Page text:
If you’ve gotten this far reading my blog, you’re probably very familiar with `Either`. Of course Im also assuming someone is reading this blog in the first place 😛

Anyway, `Either[A,B]` allows us to return either an `A` or a `B` depending on some conditions… In other words, its a XOR (exclusive or) A value can either be A or it can be B but it cannot be both.

You probably see where this is going, `IOR` is a cats datatype that stands for Inclusive Or. In other words, `Ior[A,B]` can either be `A` or it can be `B` or it can be `Both A and B`.

Another syntax for defining an Ior is: `A Ior B`

Ior is often used when we want to handle errors and correct values as well as correct values but wth a warning.

## Examples

Here is an example using IOR:

``````  import cats.data.Ior

val right: Ior[String, Int] = Ior.right[String, Int](3)
val left: Ior[String, Int] = Ior.left[String, Int]("Error")
val both: Ior[String, Int] = Ior.both[String, Int]("Warning", 0)``````

Of course things can be made to look nicer when using the cats syntax:

``````  import cats.syntax.ior._

val x: Ior[String, Nothing] = "NOPE".leftIor
// Or
val z: Ior[String, Int] = "Better Nope".leftIor[Int]``````

## Accumulating Errors

Another benefit of Ior is its ability to accumulate errors on the left side. Similar to Cats Validated (Will be discussed in a later article)

### How does it work

Ior will accumulate warnings on the left side but will short circuit the computations as soon as it encounters a left only value. Lets look at an example for a clearer image.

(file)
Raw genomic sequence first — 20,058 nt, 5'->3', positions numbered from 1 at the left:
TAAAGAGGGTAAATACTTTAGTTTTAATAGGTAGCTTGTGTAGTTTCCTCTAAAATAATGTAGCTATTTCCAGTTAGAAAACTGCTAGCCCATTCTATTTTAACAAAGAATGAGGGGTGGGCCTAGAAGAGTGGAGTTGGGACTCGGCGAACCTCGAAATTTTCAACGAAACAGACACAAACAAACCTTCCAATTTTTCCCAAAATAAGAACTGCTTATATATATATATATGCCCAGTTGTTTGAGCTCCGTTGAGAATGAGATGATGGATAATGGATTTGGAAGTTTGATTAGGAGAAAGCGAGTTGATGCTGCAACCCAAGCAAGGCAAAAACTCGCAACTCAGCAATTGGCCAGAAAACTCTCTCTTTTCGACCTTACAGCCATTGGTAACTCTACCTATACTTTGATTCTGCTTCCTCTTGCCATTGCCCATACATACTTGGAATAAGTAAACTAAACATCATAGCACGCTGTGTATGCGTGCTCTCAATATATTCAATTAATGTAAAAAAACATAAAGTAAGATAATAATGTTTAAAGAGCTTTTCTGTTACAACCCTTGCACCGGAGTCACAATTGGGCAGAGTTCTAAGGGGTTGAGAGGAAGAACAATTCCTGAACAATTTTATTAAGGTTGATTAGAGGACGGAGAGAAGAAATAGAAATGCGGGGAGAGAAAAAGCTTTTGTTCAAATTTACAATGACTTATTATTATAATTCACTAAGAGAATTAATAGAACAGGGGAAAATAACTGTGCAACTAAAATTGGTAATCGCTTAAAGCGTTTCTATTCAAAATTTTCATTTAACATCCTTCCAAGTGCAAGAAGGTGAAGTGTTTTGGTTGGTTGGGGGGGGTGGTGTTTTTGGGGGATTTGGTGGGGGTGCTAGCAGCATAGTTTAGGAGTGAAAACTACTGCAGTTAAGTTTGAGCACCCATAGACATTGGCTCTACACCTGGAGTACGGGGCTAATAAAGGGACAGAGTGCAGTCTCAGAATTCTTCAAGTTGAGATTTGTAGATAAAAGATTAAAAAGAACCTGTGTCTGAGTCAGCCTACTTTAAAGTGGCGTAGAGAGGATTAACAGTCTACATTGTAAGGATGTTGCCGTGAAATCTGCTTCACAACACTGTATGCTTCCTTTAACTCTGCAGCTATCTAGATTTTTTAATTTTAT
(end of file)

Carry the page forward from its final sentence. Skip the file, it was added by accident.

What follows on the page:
``````  import cats.data.Ior
import cats.syntax.ior._
import cats.data.{NonEmptyList => Nel}
type Failures = Nel[String]

final case class UserName(private val name: String) extends AnyVal {

if (name.isEmpty) Nel.one("Error, Username cannot be empty").leftIor
Ior.both(
Nel.one(
"In the future, protected words will no longer be considered valid"),
}
}

final case class UserPassword(private val value: String) extends AnyVal {
if (value.isEmpty) Nel.one("Passwords cannot be empty").leftIor
else if (value.length < 10)
}
}``````

which would allow us to create a valid `User`:

Note: If you’re confused by mapN and the various imports, it’ll be explained in another post along with validated and validatedN.

``````  import cats.syntax.apply._

``````  val username2 = UserName("admin")

This is what we meant by accumulating warnings or nonblocking errors.

But what if we encountered a blocking error?

``````  val username3 = UserName("")

//user3 ==> Left(NonEmptyList(Error, Username cannot be empty))``````

Notice it short circuited the computations without accumulating the errors on the left side (Password was empty but the error was not added to that of Username)

## Conversion

Ior Can be converted to an `Either` a `Validate` or even an `Option`.

Keep in mind however that when doing so, the `Both` will drop its left side and only keep the right value and transform it to a `Some` or a `Right` ect…

Here are the transformation codes:

``````  final def toEither: Either[A, B] = fold(Left(_), Right(_), (_, b) => Right(b))
final def toValidated: Validated[A, B] = fold(Invalid(_), Valid(_), (_, b) => Valid(b))
final def toOption: Option[B] = fold(_ => None, b => Some(b), (_, b) => Some(b))``````